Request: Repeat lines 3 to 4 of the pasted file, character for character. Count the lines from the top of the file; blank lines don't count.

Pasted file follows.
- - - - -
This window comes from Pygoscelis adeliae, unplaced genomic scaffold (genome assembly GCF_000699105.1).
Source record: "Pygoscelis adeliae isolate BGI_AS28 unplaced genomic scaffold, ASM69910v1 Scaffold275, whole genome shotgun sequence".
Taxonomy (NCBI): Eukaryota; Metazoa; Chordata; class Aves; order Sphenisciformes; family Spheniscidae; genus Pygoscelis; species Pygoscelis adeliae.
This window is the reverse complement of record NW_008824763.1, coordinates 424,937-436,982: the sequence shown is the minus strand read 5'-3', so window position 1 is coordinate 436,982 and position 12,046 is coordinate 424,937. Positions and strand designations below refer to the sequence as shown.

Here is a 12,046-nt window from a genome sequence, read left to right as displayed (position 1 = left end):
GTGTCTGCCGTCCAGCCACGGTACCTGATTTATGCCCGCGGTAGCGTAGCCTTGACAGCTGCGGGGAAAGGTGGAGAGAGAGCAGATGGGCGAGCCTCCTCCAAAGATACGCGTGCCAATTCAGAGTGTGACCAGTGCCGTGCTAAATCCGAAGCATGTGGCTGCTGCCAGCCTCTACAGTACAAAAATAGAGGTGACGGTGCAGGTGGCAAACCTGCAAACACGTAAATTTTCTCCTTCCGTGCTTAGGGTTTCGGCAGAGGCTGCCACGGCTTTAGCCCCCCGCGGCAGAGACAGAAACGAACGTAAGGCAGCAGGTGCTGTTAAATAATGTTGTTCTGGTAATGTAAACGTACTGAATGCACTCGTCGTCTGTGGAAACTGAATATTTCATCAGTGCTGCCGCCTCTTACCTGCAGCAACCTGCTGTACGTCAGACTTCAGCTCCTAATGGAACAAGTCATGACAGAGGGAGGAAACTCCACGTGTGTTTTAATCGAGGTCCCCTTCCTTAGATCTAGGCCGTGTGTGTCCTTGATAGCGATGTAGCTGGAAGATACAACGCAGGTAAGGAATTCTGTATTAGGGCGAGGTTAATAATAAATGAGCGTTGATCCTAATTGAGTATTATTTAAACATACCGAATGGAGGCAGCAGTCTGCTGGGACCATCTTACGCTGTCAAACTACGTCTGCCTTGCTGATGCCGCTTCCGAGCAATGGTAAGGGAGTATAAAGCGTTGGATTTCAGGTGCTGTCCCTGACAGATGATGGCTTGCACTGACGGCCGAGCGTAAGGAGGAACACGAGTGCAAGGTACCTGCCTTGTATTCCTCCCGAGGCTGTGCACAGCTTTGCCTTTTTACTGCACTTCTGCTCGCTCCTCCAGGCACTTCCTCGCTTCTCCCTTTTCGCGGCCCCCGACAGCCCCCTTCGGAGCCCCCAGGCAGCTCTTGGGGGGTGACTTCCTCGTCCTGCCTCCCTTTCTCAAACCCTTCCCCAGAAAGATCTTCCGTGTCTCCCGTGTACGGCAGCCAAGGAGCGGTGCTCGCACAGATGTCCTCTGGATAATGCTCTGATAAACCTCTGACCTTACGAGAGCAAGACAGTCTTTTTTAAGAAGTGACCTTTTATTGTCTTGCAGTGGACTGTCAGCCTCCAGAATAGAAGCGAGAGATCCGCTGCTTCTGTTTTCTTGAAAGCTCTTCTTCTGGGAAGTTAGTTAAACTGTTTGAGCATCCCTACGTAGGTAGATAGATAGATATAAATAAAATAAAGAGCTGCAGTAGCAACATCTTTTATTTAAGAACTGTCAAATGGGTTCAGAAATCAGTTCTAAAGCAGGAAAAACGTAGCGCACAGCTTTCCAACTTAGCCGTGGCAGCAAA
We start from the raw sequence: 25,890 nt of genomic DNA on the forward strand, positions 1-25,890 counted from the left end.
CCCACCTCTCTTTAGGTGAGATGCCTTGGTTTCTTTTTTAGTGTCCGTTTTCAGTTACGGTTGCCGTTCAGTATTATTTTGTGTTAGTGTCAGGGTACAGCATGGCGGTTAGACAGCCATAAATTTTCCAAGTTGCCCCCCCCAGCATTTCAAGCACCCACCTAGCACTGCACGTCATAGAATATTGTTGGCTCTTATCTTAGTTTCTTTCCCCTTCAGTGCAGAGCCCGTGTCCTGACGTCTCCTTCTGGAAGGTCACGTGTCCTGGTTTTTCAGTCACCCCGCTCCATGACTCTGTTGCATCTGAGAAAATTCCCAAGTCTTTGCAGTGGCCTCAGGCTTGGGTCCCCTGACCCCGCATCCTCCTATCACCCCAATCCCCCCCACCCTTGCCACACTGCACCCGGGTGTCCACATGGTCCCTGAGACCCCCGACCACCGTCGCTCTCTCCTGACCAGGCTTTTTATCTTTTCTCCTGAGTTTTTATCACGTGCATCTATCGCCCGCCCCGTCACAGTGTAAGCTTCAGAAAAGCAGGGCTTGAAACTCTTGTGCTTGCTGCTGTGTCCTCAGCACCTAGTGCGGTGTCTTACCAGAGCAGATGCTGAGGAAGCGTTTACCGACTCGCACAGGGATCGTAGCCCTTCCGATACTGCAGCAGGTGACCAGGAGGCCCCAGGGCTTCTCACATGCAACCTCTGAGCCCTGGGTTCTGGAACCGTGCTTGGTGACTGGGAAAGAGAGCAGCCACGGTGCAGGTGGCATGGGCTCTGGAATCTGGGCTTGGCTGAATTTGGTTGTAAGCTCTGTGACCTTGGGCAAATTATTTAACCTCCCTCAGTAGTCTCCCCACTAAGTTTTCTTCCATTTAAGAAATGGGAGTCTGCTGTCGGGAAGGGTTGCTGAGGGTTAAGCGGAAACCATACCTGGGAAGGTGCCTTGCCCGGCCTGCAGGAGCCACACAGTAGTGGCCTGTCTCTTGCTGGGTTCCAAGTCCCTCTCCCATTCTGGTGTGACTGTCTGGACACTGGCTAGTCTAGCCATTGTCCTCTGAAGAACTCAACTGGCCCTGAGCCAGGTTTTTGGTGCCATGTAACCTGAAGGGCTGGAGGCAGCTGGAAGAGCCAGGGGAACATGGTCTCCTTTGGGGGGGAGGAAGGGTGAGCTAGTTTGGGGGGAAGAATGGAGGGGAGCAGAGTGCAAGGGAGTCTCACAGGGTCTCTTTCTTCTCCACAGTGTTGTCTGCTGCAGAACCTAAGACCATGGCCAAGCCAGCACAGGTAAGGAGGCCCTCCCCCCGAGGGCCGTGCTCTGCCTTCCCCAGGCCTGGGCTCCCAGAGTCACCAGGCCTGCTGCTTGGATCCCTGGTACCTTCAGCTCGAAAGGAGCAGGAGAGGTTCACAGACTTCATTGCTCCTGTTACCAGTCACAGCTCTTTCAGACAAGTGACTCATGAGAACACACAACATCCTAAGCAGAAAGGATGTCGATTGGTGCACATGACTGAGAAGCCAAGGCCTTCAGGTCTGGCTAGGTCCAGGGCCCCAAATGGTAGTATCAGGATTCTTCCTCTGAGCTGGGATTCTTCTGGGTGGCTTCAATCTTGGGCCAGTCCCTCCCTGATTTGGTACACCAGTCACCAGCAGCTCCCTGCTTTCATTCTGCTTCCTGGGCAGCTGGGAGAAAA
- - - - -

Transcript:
Taxonomy (NCBI): Eukaryota; Metazoa; Chordata; class Aves; order Sphenisciformes; family Spheniscidae; genus Pygoscelis; species Pygoscelis adeliae.
This window is the reverse complement of record NW_008824763.1, coordinates 424,937-436,982: the sequence shown is the minus strand read 5'-3', so window position 1 is coordinate 436,982 and position 12,046 is coordinate 424,937. Positions and strand designations below refer to the sequence as shown.